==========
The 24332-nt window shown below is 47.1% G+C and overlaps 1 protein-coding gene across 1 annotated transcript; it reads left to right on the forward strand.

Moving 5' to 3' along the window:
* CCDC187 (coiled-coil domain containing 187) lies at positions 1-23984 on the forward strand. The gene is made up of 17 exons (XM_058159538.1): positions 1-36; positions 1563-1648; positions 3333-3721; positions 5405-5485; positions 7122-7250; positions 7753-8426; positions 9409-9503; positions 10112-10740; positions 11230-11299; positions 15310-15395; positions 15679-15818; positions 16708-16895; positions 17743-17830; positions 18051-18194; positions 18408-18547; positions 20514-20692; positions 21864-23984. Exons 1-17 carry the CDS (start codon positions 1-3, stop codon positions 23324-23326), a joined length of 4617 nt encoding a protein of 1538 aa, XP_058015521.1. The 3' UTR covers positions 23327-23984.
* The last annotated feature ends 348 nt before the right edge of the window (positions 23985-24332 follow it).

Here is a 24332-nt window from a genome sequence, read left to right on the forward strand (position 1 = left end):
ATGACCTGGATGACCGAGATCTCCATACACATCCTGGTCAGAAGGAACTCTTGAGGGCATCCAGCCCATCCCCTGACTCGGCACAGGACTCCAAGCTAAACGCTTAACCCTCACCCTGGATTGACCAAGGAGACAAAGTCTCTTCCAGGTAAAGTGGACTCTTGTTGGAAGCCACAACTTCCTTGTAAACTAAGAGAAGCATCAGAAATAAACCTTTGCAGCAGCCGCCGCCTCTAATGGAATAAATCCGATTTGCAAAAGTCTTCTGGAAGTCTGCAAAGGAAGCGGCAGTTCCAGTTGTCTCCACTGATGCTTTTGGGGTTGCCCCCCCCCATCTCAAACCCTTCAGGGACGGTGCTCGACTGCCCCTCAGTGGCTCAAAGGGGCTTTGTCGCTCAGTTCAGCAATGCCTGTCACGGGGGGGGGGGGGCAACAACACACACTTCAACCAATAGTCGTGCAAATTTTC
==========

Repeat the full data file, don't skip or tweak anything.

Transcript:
The 24332-nt window shown below is 47.1% G+C and overlaps 1 protein-coding gene across 1 annotated transcript; it reads left to right on the forward strand.

Moving 5' to 3' along the window:
* CCDC187 (coiled-coil domain containing 187) lies at positions 1-23984 on the forward strand. The gene is made up of 17 exons (XM_058159538.1): positions 1-36; positions 1563-1648; positions 3333-3721; positions 5405-5485; positions 7122-7250; positions 7753-8426; positions 9409-9503; positions 10112-10740; positions 11230-11299; positions 15310-15395; positions 15679-15818; positions 16708-16895; positions 17743-17830; positions 18051-18194; positions 18408-18547; positions 20514-20692; positions 21864-23984. Exons 1-17 carry the CDS (start codon positions 1-3, stop codon positions 23324-23326), a joined length of 4617 nt encoding a protein of 1538 aa, XP_058015521.1. The 3' UTR covers positions 23327-23984.
* The last annotated feature ends 348 nt before the right edge of the window (positions 23985-24332 follow it).

Here is a 24332-nt window from a genome sequence, read left to right on the forward strand (position 1 = left end):
ATGACCTGGATGACCGAGATCTCCATACACATCCTGGTCAGAAGGAACTCTTGAGGGCATCCAGCCCATCCCCTGACTCGGCACAGGACTCCAAGCTAAACGCTTAACCCTCACCCTGGATTGACCAAGGAGACAAAGTCTCTTCCAGGTAAAGTGGACTCTTGTTGGAAGCCACAACTTCCTTGTAAACTAAGAGAAGCATCAGAAATAAACCTTTGCAGCAGCCGCCGCCTCTAATGGAATAAATCCGATTTGCAAAAGTCTTCTGGAAGTCTGCAAAGGAAGCGGCAGTTCCAGTTGTCTCCACTGATGCTTTTGGGGTTGCCCCCCCCCATCTCAAACCCTTCAGGGACGGTGCTCGACTGCCCCTCAGTGGCTCAAAGGGGCTTTGTCGCTCAGTTCAGCAATGCCTGTCACGGGGGGGGGGGGGCAACAACACACACTTCAACCAATAGTCGTGCAAATTTTC